Tag Archives: mythology

Gillian Bradshaw, Hawk of May

10727869T. H. White’s The Once and Future King was one of the trio of formative reading experiences at about age ten for me (along with the Narnia books and the Lord of the Rings trilogy) and ever since I read it, I’ve been an avid reader of anything Arthurian. Gillian Bradshaw’s Arthurian trilogy, in which the primary character is Gwalchmai (Bradshaw’s version of Gawaine), begins with Hawk of May, in which the young Gwalchmai grows up a semi-outcast at the court of his father Lot, in Orkney. Bradshaw eliminates two of the Orkney brothers of most legend (bye, Gareth and Gaheris) and has Gwalchmai as the middle child between the somewhat loutish warrior Agravaine, and the child Medraut (Mordred). Lot favors Agravaine, and despises Gwalchmai for his love of music and his different style of fighting, which makes Gwalchmai susceptible to his mother Morgause’s desire to teach him dark magic. The first half of the book details Gwalchmai’s struggles with his darker self while the second half focuses on his desire to join Arthur’s band of warriors and fight beside them.

The first time I read this novel, I was focused on the poetry of Bradshaw’s language (which is lovely) and I think that clouded my memory of some of the things I don’t love about the novel – I don’t think Bradshaw does a great job of incorporating the supernatural into her determinedly historical take on Arthur (there’s a voyage to the court of Lugh that I just found a bit much to take this time around) and Gwalchmai goes from being kind of a klutz to being a brilliant warrior a little too quickly. Still, it’s a wonderful version of the legend, Gwalchmai is extremely appealing as a hero, and Morgause is genuinely terrifying. This one’s a keeper, and I’m planning to re-read the other two books of the trilogy whenever I can steel myself to the inevitable tragedy that attends all versions of Arthur’s legend.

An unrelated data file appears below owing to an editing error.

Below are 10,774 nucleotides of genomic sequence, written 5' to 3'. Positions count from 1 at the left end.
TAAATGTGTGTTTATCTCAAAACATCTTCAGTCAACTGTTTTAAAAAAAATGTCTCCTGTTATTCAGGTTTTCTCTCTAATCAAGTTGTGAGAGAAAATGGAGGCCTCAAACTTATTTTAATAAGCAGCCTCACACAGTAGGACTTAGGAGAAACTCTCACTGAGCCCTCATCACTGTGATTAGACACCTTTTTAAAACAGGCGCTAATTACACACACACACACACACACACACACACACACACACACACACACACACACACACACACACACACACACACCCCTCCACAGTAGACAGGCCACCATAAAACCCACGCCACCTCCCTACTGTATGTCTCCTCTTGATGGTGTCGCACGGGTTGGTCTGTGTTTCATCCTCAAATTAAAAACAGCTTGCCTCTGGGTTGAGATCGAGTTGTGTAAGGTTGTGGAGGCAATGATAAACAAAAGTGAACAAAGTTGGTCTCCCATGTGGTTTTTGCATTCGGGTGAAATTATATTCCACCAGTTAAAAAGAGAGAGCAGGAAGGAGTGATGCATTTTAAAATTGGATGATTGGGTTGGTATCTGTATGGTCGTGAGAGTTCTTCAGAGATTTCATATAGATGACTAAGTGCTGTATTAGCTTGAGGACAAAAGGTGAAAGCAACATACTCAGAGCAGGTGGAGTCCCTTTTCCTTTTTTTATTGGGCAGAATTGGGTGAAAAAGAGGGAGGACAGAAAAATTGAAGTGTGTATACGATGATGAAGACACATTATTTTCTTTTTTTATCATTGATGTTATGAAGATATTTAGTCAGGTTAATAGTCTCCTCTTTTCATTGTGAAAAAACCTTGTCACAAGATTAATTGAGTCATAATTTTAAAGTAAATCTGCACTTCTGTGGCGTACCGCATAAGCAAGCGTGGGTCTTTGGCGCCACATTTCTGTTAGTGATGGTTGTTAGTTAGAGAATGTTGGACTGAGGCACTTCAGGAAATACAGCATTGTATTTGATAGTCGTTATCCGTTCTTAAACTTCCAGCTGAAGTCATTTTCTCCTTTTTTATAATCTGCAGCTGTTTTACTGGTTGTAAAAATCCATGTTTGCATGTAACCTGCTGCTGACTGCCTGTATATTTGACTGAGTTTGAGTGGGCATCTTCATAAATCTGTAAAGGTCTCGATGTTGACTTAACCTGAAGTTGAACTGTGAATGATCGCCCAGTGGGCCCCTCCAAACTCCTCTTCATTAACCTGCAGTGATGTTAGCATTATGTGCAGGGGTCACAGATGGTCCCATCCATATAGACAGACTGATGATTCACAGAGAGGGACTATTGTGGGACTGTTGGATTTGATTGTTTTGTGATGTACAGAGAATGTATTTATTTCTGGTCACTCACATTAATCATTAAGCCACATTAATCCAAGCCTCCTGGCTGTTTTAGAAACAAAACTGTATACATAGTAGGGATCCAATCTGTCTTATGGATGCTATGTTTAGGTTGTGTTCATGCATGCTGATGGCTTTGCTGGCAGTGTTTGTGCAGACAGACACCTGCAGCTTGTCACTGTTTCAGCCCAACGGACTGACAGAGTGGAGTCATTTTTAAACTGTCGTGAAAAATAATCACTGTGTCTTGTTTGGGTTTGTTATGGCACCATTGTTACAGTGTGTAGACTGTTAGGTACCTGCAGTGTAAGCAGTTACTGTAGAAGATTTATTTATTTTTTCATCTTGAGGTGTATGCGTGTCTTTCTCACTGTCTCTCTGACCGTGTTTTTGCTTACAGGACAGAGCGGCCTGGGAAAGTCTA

(Read from January 13-14, 2013)

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John Banville, The Infinities

6595136I seem to say this a lot these days, but I thought I would like John Banville’s The Infinities more than I did. His idea of a slightly altered universe and playing out (in part) the story of Amphitryon complete with a Greek chorus supplied by the Greek god Hermes was certainly original and there are parts of the novel that are exceedingly funny, but in the end, I didn’t feel that the journey went anywhere. And Banville’s language, which is sometimes amazing, also got so florid and baroque that I found my eyes glaze over more than once.

(Read from March 28-March 30, 2010)

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